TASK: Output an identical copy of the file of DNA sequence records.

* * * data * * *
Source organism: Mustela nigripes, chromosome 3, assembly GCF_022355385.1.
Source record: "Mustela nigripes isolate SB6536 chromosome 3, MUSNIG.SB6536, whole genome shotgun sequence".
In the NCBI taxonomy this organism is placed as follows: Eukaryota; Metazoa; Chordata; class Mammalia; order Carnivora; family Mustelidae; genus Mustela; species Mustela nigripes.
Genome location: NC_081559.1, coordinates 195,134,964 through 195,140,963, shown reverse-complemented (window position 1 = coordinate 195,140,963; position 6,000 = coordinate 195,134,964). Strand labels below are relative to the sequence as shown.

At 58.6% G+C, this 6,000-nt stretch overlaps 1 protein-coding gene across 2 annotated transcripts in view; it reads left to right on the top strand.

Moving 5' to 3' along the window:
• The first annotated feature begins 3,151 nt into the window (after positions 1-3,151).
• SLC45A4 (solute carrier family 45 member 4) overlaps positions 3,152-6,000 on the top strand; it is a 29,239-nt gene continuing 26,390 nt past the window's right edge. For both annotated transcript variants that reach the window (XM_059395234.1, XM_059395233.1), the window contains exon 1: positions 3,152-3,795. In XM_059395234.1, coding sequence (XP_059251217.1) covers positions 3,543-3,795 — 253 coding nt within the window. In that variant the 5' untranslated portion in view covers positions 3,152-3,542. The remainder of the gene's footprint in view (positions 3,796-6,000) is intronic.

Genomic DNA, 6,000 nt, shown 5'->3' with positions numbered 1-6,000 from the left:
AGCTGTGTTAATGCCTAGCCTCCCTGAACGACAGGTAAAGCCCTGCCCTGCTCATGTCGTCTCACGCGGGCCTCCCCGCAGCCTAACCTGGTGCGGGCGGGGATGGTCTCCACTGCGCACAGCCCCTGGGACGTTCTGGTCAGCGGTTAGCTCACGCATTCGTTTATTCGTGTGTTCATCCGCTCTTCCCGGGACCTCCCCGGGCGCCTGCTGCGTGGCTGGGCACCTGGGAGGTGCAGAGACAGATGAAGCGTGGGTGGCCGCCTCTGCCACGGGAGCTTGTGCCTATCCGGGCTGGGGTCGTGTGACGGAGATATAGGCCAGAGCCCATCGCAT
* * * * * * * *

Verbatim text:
Source organism: Mustela nigripes, chromosome 3, assembly GCF_022355385.1.
Source record: "Mustela nigripes isolate SB6536 chromosome 3, MUSNIG.SB6536, whole genome shotgun sequence".
In the NCBI taxonomy this organism is placed as follows: Eukaryota; Metazoa; Chordata; class Mammalia; order Carnivora; family Mustelidae; genus Mustela; species Mustela nigripes.
Genome location: NC_081559.1, coordinates 195,134,964 through 195,140,963, shown reverse-complemented (window position 1 = coordinate 195,140,963; position 6,000 = coordinate 195,134,964). Strand labels below are relative to the sequence as shown.

At 58.6% G+C, this 6,000-nt stretch overlaps 1 protein-coding gene across 2 annotated transcripts in view; it reads left to right on the top strand.

Moving 5' to 3' along the window:
• The first annotated feature begins 3,151 nt into the window (after positions 1-3,151).
• SLC45A4 (solute carrier family 45 member 4) overlaps positions 3,152-6,000 on the top strand; it is a 29,239-nt gene continuing 26,390 nt past the window's right edge. For both annotated transcript variants that reach the window (XM_059395234.1, XM_059395233.1), the window contains exon 1: positions 3,152-3,795. In XM_059395234.1, coding sequence (XP_059251217.1) covers positions 3,543-3,795 — 253 coding nt within the window. In that variant the 5' untranslated portion in view covers positions 3,152-3,542. The remainder of the gene's footprint in view (positions 3,796-6,000) is intronic.

Genomic DNA, 6,000 nt, shown 5'->3' with positions numbered 1-6,000 from the left:
AGCTGTGTTAATGCCTAGCCTCCCTGAACGACAGGTAAAGCCCTGCCCTGCTCATGTCGTCTCACGCGGGCCTCCCCGCAGCCTAACCTGGTGCGGGCGGGGATGGTCTCCACTGCGCACAGCCCCTGGGACGTTCTGGTCAGCGGTTAGCTCACGCATTCGTTTATTCGTGTGTTCATCCGCTCTTCCCGGGACCTCCCCGGGCGCCTGCTGCGTGGCTGGGCACCTGGGAGGTGCAGAGACAGATGAAGCGTGGGTGGCCGCCTCTGCCACGGGAGCTTGTGCCTATCCGGGCTGGGGTCGTGTGACGGAGATATAGGCCAGAGCCCATCGCAT